Port of Melbourne
Blame it on the Panama Canal; ships size growth costly for Port of Melbourne
It was good to see Port of Melbourne CEO Brendan Bourke address the matter of ship sizes in his presentation to the Rail Futures Conference recently. I know that Port of Melbourne is doing as much as they can to accommodate larger ships as soon as possible, and I commend them on their efforts, but the fact is that the physical limitations of the Yarra River, Swanson Dock and the Westgate Bridge just can’t be overcome with the current port layout. So, while their substantial efforts will see bigger ships than the present being able to dock at Swanson, we probably won’t ever see 48 metre beam ships getting up the Yarra. Blame it on the Panama Canal, but that is exactly what the major shipping lines are now asking for. Such ships will be confined to Webb Dock which limits their choice to stevedore to a single provider, not something that shipping companies are comfortable with.
I have been giving this matter a lot of focus recently, since the report of Infrastructure Victoria was released and concluded that a new container port was not required until 2055. Our members were falling over laughing as Melbourne is the only east coast port that can’t accommodate the ships that some of the major shipping companies want to bring now, let alone in 30 or 40 years. It’s disappointing that the new port timing estimate of Infrastructure Victoria’s “Advice On Securing Victoria’s Ports Capacity” was so out of date as soon as it was written. But in short, you can blame it on the Panama Canal (or at least the widening of it), and their lack of current consultation with shipping companies. They have overlooked the fact that the size of ships coming to Melbourne is more driven by global factors such as consolidation, cascade down from other routes (as east/west ships sizes increase) and the ships currently held on lines’ global inventories than it is by Victoria’s rate of increasing demand for import capacity (which the report heavily relied upon). There have been seven shipping company consolidations in the past two years, this makes bigger ships even more attractive.
Fundamentally, container ship design has changed dramatically in the last 15 months since the artificial 32m beam limitation of the old Panama Canal locks has been lifted. Ships are now larger capacity but shorter and beamier, and it seems that beam is the limiting factor. The next size that lines are looking at are in the range of 8000-8500 TEU, the lengths vary from 300m to 335m, beam of 42-48m, draft of 14m and a height of between 50-60m – very few of these vessels will get up the Yarra River. Therefore Infrastructure Victoria’s estimate that Port of Melbourne can grow to 8.5 million TEU, with 4m TEU at Webb Dock and 4.5m TEU at Swanson dock is tenuous. If the new ships can’t get up the river, the 4.5m TEU at Swanson Dock is a pipe dream.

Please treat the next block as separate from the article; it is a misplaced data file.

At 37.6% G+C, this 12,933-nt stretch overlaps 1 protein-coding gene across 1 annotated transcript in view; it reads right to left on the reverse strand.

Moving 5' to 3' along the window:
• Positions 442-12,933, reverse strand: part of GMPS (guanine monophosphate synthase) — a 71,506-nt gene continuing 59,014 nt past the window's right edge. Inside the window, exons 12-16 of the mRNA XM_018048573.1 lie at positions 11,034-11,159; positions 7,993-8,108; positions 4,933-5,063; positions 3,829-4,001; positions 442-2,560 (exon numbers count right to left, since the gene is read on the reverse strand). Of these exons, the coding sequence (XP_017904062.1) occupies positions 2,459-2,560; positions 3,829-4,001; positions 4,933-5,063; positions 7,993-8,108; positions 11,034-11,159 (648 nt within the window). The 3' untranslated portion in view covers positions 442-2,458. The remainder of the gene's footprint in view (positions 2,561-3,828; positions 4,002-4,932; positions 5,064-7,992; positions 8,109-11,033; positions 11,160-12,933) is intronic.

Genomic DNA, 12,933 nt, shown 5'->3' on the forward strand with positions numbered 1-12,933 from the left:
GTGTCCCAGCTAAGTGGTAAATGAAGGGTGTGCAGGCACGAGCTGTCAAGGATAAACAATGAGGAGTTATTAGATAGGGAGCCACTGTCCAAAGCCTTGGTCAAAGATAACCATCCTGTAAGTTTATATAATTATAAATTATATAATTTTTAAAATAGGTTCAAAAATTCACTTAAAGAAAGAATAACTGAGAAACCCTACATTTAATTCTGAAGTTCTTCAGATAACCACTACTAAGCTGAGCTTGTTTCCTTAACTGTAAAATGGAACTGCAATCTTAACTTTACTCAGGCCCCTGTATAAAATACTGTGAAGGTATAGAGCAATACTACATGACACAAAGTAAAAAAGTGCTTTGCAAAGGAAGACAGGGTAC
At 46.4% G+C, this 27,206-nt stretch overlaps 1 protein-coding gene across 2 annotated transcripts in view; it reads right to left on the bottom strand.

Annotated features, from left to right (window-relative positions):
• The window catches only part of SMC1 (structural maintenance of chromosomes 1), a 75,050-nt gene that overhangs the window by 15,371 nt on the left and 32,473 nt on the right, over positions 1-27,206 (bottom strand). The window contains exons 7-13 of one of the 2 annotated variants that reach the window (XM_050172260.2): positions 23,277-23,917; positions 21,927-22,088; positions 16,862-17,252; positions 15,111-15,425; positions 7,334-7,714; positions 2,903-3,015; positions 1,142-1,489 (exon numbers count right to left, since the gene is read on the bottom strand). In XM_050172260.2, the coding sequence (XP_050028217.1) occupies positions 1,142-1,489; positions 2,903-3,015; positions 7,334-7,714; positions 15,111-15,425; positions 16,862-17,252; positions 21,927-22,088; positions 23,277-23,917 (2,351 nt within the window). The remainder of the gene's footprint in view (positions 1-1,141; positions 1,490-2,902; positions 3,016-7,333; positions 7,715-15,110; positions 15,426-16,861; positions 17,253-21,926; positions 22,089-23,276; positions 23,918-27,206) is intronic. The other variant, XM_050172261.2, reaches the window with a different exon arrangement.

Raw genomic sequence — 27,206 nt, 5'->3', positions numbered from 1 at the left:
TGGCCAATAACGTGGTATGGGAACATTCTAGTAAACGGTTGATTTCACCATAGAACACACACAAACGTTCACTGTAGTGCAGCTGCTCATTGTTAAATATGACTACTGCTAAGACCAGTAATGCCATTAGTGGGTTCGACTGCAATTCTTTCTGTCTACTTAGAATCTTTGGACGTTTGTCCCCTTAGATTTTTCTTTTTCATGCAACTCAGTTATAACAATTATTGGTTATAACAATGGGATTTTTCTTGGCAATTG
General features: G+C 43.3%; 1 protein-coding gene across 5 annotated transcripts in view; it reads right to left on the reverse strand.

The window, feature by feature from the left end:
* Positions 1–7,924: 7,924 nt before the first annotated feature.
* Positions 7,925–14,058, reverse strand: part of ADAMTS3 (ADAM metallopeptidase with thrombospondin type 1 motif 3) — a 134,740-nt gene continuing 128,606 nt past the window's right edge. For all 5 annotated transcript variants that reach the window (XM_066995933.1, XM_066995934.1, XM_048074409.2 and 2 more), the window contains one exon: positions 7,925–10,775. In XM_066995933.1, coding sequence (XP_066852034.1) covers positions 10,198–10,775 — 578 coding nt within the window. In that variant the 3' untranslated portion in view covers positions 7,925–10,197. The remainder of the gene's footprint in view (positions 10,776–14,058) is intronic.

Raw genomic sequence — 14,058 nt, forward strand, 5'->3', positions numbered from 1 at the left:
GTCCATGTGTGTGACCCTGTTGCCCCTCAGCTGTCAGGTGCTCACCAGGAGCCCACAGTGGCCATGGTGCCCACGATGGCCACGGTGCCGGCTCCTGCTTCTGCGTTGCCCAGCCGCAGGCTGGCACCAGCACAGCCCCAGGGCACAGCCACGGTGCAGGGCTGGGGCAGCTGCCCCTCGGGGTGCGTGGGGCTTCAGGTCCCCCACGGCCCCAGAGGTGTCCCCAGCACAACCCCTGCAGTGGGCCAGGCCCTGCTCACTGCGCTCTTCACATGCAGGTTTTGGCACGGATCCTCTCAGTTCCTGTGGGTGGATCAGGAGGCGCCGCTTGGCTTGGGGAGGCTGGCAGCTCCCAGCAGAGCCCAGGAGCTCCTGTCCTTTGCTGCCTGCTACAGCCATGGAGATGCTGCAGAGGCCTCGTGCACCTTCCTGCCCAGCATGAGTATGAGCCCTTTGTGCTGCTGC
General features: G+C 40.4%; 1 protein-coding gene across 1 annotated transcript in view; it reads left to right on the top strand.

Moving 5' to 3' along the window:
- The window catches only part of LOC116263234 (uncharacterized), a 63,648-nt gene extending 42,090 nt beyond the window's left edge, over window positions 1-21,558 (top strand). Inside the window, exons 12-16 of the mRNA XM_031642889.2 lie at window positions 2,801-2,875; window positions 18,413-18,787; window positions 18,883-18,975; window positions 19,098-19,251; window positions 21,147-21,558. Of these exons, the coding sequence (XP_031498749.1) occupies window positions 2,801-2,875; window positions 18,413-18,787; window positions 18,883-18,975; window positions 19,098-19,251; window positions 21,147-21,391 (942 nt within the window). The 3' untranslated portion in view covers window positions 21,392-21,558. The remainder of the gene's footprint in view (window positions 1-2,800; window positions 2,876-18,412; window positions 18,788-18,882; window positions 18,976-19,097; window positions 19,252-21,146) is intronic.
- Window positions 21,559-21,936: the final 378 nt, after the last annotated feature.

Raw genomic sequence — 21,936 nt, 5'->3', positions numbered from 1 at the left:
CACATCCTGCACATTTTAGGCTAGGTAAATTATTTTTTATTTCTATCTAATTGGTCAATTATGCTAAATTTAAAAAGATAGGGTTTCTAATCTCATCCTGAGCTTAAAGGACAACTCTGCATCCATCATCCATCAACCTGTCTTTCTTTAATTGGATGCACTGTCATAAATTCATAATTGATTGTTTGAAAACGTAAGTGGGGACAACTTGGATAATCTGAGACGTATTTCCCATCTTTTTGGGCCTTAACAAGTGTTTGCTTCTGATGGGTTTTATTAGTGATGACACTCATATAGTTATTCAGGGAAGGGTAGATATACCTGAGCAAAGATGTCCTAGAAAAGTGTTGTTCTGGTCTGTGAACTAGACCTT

That being said, the report makes very sound recommendations in relation to corridor protection, urban encroachment, keeping the option open for an earlier second port development, environmental monitoring, development of a comprehensive Ports Strategy, and monitoring of indicators to confirm new port timing. But the fact is that at least two of these key indicators, ship size, and capacity enhancements at other Australian ports, have already been reached. Sydney can already take 10,000 TEU ships at each of its stevedores and some terminals could take up to 12,000 TEU ships depending on draught but they are not tide limited in entering or leaving the port. The Port of Tauranga in New Zealand already accepts 9500 TEU ships on a routine basis, it seems the Kiwis don’t only beat us at rugby.
The Port of Melbourne is Australia’s largest container port but they won’t stay that way if they don’t find a solution quickly. With only one terminal able to take the larger ships, Melbourne is already the limiting factor for the size of ships coming to Australia’s east coast ports and is preventing Australians benefiting from the efficiencies of larger ship operations. The risk is that shipping lines may consider by-passing Melbourne for Adelaide or Sydney and use rail, or a smaller ship feeder service (possibly from New Zealand) to make the connection. This would ultimately cost the Victorian consumer, the Port of Melbourne and the state economy.